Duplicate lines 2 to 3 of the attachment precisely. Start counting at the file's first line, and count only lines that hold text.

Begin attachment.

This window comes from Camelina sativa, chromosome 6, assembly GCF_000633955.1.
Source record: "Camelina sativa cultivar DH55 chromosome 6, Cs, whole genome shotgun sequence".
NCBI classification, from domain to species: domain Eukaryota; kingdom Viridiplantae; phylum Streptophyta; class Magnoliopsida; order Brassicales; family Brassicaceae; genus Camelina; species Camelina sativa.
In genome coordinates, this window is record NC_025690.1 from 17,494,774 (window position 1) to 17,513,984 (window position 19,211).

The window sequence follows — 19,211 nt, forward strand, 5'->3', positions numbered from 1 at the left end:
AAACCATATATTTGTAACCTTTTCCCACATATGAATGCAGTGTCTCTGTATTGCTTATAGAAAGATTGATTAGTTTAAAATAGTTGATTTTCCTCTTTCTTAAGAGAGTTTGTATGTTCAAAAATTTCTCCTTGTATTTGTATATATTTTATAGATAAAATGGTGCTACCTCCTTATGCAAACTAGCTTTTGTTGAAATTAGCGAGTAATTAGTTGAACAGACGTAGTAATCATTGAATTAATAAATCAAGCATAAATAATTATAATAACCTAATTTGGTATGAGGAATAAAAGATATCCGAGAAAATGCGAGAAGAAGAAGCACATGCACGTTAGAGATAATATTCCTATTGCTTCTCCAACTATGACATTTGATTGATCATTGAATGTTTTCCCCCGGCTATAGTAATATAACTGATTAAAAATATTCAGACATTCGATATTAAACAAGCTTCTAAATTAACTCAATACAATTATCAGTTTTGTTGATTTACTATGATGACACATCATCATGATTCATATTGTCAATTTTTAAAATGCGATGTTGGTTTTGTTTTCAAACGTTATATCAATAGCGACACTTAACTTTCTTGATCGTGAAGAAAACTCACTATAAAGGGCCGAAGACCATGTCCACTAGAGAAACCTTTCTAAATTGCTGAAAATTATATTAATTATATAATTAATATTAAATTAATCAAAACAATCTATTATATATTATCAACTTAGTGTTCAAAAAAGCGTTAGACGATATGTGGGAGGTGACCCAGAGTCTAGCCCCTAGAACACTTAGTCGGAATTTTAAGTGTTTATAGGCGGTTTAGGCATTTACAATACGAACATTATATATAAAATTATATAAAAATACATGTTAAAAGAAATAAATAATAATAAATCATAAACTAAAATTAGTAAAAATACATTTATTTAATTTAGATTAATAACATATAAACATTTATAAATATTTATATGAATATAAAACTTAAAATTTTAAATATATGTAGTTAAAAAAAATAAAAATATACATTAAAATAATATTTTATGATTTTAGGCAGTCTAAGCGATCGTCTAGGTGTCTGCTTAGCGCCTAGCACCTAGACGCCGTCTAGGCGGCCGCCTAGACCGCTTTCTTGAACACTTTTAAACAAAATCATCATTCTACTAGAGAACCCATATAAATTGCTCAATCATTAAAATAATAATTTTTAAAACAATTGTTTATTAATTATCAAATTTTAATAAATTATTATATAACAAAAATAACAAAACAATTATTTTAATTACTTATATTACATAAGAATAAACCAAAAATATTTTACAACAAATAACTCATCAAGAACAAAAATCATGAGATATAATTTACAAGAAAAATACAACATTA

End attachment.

Source record: "Camelina sativa cultivar DH55 chromosome 6, Cs, whole genome shotgun sequence".
NCBI classification, from domain to species: domain Eukaryota; kingdom Viridiplantae; phylum Streptophyta; class Magnoliopsida; order Brassicales; family Brassicaceae; genus Camelina; species Camelina sativa.